Wednesday, December 24, 2008

Celebrations of Life

Welcome, beautiful traveler. I greet you with wishes of joy, peace, and generosity for this holiday season.

Christmas is ambivalent for many people. The holidays bring music and decorations that are meant to lift spirits, yet it's often reported that depression spikes upward at this time of year as well. I personally like the secular Christmas carols a lot, but have a harder time listening to some of the more religious ones.

I think that we who doubt the scriptural story of Christmas are challenged by this time of year because we see others attributing joy to a source we cannot credit.

I want to believe in peace and decency and the power of a happy heart, and so it troubles me that I see people expressing these things while ascribing to them an origin I find dubious. Alienated from the cause of their joy, I ask whether my faith in joy itself is therefore in doubt.

Then, too, it is easy to tread the path of cynicism and ask, "If peace and generosity and love of one's fellow man are so important to remember, why not remember them all year long, instead of just for the space of a month between Thanksgiving and Christmas Day?"

Nor is the task of accepting holiday cheer made any easier by buffoons in the media who try to fire up their listeners with stories about the "War on Christmas," full of outrage that department store chains ask their greeters to say "Happy Holidays" instead of extolling the specifically Christian message that the righteous desire to hear.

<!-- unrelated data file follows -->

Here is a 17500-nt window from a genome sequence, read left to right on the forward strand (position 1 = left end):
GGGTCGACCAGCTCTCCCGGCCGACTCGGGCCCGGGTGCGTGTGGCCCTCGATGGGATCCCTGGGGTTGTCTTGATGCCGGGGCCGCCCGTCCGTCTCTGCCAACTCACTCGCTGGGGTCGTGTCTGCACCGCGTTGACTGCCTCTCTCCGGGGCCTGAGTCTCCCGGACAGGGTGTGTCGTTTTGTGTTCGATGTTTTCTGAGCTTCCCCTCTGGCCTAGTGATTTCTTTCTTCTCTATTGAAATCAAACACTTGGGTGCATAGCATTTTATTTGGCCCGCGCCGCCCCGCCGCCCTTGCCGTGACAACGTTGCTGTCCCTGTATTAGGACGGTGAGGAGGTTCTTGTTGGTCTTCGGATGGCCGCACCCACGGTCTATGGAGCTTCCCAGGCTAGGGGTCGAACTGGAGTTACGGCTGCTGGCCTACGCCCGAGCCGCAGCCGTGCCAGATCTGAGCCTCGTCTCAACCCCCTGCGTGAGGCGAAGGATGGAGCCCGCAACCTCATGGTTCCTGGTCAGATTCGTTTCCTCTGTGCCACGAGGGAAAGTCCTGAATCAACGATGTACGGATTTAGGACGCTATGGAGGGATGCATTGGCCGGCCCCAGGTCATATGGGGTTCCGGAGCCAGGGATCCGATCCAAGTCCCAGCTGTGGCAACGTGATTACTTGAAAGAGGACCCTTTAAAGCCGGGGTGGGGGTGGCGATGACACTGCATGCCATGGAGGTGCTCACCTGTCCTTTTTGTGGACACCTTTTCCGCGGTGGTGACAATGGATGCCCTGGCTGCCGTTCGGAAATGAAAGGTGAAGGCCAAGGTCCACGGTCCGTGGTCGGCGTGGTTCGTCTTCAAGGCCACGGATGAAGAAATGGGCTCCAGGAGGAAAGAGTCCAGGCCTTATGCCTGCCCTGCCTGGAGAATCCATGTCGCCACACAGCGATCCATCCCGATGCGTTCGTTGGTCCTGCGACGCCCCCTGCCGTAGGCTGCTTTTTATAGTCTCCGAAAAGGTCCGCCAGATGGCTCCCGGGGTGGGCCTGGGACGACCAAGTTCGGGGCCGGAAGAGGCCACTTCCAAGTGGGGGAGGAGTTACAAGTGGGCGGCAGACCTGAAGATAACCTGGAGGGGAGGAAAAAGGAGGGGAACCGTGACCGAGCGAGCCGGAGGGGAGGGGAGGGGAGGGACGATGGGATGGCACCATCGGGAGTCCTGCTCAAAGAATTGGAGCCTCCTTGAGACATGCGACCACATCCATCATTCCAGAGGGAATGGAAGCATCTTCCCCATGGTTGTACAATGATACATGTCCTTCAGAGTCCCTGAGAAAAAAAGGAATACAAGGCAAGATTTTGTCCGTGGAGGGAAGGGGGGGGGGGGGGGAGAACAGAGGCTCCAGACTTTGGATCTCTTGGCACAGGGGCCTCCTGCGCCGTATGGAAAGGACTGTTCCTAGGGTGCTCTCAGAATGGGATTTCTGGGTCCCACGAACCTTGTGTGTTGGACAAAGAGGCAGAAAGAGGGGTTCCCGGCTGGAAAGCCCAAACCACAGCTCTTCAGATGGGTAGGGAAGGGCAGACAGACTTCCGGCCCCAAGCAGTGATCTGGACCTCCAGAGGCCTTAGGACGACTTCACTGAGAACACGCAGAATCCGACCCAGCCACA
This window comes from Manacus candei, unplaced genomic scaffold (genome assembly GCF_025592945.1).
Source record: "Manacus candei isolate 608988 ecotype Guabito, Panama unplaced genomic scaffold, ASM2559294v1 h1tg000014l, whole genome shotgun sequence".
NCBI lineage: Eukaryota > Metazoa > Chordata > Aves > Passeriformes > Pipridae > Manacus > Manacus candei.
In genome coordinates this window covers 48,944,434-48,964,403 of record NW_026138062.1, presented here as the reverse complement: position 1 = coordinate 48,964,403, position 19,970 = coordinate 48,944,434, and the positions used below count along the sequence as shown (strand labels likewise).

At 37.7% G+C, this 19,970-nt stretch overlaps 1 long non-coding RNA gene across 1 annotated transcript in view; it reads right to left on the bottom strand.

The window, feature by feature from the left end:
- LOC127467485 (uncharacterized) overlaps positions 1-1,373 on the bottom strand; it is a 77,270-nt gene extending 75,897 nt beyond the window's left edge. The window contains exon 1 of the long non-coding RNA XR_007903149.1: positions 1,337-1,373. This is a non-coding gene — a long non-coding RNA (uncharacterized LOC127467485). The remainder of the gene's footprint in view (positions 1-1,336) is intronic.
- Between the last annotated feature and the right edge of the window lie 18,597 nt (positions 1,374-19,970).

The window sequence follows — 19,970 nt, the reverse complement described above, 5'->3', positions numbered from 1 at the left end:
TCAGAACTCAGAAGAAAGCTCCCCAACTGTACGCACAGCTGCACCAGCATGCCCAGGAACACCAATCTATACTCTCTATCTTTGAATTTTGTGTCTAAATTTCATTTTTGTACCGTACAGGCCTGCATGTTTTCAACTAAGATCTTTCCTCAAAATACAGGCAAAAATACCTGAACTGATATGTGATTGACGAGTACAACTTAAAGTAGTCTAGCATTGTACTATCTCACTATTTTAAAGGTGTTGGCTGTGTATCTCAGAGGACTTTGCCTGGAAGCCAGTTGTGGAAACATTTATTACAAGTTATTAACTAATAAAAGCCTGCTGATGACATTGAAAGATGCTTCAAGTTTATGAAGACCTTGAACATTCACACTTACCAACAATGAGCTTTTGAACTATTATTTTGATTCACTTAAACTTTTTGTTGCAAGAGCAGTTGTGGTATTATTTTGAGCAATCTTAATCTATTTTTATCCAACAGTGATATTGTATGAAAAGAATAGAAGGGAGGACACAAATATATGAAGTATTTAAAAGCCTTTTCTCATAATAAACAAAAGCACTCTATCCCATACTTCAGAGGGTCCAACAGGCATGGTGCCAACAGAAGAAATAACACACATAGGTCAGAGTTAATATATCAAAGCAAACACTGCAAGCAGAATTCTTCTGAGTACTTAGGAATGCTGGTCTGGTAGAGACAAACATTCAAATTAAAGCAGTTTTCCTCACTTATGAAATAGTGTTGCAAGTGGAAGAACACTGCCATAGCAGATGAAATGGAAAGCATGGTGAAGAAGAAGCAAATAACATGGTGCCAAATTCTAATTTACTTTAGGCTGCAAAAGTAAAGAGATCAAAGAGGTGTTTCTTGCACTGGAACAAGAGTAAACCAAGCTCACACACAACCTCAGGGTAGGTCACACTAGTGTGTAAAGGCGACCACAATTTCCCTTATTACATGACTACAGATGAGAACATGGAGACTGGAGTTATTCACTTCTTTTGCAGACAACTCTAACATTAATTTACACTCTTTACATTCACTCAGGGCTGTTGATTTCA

But the existence of pettiness and hypocrisy should never be allowed to tarnish that which is real and beautiful. If so many people have larger hearts at this time of year, that is an undeniably good thing, which can never be lessened by the fact that a few of them also have smaller minds than we'd wish.

When large numbers of people celebrate life, sing of hope, and give sanctity to joy, then we should bow our heads with them in appreciation, even if we believe differently than they do.

People are ugly and mean and vindictive year-round. The fact that some of them can be better during the Christmas season, and the fact that most can express wishes for a better world, should give us cause for boundless gratitude.

Thank you, goddess, for all occasions which lift hearts and encourage wonder.

Merry Christmas to all.

Lovingly yours,

A devotee

Friday, December 19, 2008

Revenge 55

Welcome, beautiful traveler. I greet you with a story of triumph that I hope will serve you well. 

It surprised Pamela
that she had enemies.

on the road.